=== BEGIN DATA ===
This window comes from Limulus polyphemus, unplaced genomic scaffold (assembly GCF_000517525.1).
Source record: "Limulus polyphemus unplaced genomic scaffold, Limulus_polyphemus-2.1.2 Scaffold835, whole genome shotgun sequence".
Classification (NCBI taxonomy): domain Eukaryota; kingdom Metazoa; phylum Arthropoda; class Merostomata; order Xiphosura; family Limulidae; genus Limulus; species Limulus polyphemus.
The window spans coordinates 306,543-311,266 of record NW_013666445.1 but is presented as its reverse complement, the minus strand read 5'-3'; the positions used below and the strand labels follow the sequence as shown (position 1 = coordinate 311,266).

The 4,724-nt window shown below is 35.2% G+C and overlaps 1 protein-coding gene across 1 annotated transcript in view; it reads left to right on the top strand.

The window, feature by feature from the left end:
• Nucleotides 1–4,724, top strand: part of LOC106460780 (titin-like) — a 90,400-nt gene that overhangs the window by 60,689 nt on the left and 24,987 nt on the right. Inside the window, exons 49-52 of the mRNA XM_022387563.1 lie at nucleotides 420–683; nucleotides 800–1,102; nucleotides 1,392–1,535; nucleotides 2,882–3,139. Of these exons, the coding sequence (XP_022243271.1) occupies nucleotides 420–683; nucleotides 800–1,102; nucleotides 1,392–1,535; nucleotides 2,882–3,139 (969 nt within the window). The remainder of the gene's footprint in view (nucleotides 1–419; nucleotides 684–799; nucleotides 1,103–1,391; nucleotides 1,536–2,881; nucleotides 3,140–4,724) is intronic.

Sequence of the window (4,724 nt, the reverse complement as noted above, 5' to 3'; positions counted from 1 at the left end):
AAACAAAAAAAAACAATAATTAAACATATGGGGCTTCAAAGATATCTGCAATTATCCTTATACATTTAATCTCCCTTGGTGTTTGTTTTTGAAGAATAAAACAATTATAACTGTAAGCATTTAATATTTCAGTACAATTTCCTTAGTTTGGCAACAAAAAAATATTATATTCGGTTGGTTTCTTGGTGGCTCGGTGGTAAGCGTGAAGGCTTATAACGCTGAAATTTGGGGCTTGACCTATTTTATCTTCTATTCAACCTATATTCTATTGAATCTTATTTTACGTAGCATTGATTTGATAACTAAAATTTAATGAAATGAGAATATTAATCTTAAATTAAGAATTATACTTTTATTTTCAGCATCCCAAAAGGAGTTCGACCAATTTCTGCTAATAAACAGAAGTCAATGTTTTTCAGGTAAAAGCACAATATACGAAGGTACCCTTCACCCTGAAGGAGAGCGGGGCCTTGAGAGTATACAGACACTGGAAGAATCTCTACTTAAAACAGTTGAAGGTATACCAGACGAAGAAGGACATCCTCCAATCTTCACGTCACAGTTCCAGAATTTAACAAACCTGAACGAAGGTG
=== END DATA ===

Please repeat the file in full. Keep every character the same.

This window comes from Limulus polyphemus, unplaced genomic scaffold (assembly GCF_000517525.1).
Source record: "Limulus polyphemus unplaced genomic scaffold, Limulus_polyphemus-2.1.2 Scaffold835, whole genome shotgun sequence".
Classification (NCBI taxonomy): domain Eukaryota; kingdom Metazoa; phylum Arthropoda; class Merostomata; order Xiphosura; family Limulidae; genus Limulus; species Limulus polyphemus.
The window spans coordinates 306,543-311,266 of record NW_013666445.1 but is presented as its reverse complement, the minus strand read 5'-3'; the positions used below and the strand labels follow the sequence as shown (position 1 = coordinate 311,266).

The 4,724-nt window shown below is 35.2% G+C and overlaps 1 protein-coding gene across 1 annotated transcript in view; it reads left to right on the top strand.

The window, feature by feature from the left end:
• Nucleotides 1–4,724, top strand: part of LOC106460780 (titin-like) — a 90,400-nt gene that overhangs the window by 60,689 nt on the left and 24,987 nt on the right. Inside the window, exons 49-52 of the mRNA XM_022387563.1 lie at nucleotides 420–683; nucleotides 800–1,102; nucleotides 1,392–1,535; nucleotides 2,882–3,139. Of these exons, the coding sequence (XP_022243271.1) occupies nucleotides 420–683; nucleotides 800–1,102; nucleotides 1,392–1,535; nucleotides 2,882–3,139 (969 nt within the window). The remainder of the gene's footprint in view (nucleotides 1–419; nucleotides 684–799; nucleotides 1,103–1,391; nucleotides 1,536–2,881; nucleotides 3,140–4,724) is intronic.

Sequence of the window (4,724 nt, the reverse complement as noted above, 5' to 3'; positions counted from 1 at the left end):
AAACAAAAAAAAACAATAATTAAACATATGGGGCTTCAAAGATATCTGCAATTATCCTTATACATTTAATCTCCCTTGGTGTTTGTTTTTGAAGAATAAAACAATTATAACTGTAAGCATTTAATATTTCAGTACAATTTCCTTAGTTTGGCAACAAAAAAATATTATATTCGGTTGGTTTCTTGGTGGCTCGGTGGTAAGCGTGAAGGCTTATAACGCTGAAATTTGGGGCTTGACCTATTTTATCTTCTATTCAACCTATATTCTATTGAATCTTATTTTACGTAGCATTGATTTGATAACTAAAATTTAATGAAATGAGAATATTAATCTTAAATTAAGAATTATACTTTTATTTTCAGCATCCCAAAAGGAGTTCGACCAATTTCTGCTAATAAACAGAAGTCAATGTTTTTCAGGTAAAAGCACAATATACGAAGGTACCCTTCACCCTGAAGGAGAGCGGGGCCTTGAGAGTATACAGACACTGGAAGAATCTCTACTTAAAACAGTTGAAGGTATACCAGACGAAGAAGGACATCCTCCAATCTTCACGTCACAGTTCCAGAATTTAACAAACCTGAACGAAGGTG